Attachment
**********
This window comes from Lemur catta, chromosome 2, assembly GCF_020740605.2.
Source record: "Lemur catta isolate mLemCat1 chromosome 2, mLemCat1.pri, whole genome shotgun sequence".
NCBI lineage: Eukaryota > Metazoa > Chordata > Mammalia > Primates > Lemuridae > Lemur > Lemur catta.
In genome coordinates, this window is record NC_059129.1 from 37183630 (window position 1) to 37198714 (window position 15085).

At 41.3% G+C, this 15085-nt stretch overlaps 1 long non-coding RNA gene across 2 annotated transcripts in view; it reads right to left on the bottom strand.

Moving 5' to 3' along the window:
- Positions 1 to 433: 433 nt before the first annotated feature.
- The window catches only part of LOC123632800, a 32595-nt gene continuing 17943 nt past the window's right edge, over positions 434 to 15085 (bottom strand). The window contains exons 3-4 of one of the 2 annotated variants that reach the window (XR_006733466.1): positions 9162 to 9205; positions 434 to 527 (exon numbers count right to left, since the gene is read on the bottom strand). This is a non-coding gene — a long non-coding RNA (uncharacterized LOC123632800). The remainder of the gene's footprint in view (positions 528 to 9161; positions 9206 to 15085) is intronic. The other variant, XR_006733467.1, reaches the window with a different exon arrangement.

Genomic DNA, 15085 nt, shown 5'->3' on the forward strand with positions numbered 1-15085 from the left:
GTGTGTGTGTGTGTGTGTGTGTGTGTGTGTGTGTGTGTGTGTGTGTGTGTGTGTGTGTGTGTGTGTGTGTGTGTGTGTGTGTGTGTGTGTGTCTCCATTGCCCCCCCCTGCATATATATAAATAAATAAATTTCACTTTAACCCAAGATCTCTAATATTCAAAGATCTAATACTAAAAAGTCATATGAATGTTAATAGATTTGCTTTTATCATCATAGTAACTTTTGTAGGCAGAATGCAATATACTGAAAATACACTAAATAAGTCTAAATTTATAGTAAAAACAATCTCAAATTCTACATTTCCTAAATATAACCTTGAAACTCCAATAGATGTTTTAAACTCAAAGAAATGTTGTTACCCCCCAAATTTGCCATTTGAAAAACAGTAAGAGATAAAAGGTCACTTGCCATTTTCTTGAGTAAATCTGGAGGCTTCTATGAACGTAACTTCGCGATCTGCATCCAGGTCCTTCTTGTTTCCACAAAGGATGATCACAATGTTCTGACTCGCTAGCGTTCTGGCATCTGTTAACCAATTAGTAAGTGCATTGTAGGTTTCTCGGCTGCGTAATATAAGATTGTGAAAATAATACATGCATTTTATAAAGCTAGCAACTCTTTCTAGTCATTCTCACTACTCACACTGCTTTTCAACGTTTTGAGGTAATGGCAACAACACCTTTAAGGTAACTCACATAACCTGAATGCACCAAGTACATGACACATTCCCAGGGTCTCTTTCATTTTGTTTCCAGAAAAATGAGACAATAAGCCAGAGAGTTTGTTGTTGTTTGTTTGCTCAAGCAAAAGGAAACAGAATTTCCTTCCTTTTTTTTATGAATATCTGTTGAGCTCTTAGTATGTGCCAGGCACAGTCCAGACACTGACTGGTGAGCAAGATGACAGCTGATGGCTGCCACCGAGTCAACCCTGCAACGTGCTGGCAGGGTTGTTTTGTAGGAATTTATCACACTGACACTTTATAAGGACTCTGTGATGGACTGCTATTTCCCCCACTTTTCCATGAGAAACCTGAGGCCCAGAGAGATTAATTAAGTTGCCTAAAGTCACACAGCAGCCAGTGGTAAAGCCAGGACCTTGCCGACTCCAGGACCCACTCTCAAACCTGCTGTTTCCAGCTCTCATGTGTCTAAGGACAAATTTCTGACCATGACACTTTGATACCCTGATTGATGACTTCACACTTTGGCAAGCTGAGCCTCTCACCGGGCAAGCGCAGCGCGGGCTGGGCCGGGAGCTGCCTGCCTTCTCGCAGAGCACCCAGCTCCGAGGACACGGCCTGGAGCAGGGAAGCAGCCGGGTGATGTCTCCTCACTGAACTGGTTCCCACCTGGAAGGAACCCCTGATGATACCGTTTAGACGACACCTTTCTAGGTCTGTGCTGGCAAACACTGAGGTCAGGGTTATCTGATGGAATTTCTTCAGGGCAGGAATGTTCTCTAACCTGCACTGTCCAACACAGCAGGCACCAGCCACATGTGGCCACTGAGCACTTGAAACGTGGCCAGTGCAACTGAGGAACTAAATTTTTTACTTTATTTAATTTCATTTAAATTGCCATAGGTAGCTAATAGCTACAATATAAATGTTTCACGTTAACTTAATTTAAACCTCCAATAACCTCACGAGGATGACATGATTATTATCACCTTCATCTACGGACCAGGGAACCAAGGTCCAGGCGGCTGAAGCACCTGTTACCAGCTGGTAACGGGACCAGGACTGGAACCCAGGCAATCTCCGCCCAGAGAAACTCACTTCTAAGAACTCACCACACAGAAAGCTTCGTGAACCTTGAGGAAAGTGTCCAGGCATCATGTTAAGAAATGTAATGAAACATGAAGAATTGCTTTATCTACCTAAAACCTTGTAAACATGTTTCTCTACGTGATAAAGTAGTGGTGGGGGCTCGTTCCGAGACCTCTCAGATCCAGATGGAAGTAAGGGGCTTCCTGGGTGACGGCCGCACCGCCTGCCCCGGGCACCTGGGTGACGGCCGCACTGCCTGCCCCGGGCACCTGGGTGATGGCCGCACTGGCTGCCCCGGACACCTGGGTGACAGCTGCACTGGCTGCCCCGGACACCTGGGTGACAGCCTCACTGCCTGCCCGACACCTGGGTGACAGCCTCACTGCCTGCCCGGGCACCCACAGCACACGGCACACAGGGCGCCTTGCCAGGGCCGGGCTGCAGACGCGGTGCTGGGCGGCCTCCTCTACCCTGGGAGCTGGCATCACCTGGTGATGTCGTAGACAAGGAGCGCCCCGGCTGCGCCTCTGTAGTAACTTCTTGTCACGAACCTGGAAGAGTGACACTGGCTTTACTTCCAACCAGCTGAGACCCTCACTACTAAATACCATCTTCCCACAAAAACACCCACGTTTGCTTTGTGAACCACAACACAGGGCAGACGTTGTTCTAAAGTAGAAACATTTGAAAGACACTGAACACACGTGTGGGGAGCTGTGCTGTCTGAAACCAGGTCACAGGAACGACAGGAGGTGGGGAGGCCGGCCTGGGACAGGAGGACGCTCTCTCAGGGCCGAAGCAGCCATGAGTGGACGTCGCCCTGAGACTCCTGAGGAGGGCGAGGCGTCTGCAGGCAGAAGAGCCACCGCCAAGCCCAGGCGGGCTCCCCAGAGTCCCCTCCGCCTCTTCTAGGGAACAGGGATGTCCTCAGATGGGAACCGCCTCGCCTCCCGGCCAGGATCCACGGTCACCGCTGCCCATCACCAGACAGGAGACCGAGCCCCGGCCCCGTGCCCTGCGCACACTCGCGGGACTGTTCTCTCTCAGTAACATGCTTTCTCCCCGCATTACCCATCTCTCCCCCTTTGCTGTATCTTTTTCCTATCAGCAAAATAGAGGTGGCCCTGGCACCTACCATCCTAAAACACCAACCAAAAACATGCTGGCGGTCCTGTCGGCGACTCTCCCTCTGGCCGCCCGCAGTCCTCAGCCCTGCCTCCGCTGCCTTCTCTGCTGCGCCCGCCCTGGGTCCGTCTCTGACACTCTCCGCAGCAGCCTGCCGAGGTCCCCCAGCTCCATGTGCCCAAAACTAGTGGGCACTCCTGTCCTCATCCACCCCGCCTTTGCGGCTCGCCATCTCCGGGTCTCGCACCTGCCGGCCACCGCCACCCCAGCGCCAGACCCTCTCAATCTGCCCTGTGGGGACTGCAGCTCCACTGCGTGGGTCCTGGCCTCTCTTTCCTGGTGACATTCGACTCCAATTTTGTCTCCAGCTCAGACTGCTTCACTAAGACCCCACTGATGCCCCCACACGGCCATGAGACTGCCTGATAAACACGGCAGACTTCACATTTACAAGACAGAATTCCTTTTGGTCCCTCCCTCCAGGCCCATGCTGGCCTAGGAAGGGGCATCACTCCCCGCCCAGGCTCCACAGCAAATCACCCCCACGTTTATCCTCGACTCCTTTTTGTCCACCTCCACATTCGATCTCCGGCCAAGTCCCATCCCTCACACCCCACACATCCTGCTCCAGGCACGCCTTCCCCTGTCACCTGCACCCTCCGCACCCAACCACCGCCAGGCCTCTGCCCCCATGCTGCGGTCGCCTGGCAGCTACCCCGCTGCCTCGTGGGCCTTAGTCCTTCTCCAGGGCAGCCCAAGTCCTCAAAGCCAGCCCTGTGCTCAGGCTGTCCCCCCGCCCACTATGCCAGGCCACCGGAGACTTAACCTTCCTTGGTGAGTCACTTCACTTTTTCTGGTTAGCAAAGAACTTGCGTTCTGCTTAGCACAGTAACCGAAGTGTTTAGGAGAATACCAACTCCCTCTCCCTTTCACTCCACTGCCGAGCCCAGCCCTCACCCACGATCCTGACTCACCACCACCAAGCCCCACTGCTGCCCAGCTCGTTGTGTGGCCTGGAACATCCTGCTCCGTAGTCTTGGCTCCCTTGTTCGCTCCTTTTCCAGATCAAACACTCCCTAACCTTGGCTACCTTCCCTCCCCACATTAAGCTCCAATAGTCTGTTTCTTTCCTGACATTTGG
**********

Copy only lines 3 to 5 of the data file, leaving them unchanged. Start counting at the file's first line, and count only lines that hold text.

NCBI lineage: Eukaryota > Metazoa > Chordata > Mammalia > Primates > Lemuridae > Lemur > Lemur catta.
In genome coordinates, this window is record NC_059129.1 from 37183630 (window position 1) to 37198714 (window position 15085).

At 41.3% G+C, this 15085-nt stretch overlaps 1 long non-coding RNA gene across 2 annotated transcripts in view; it reads right to left on the bottom strand.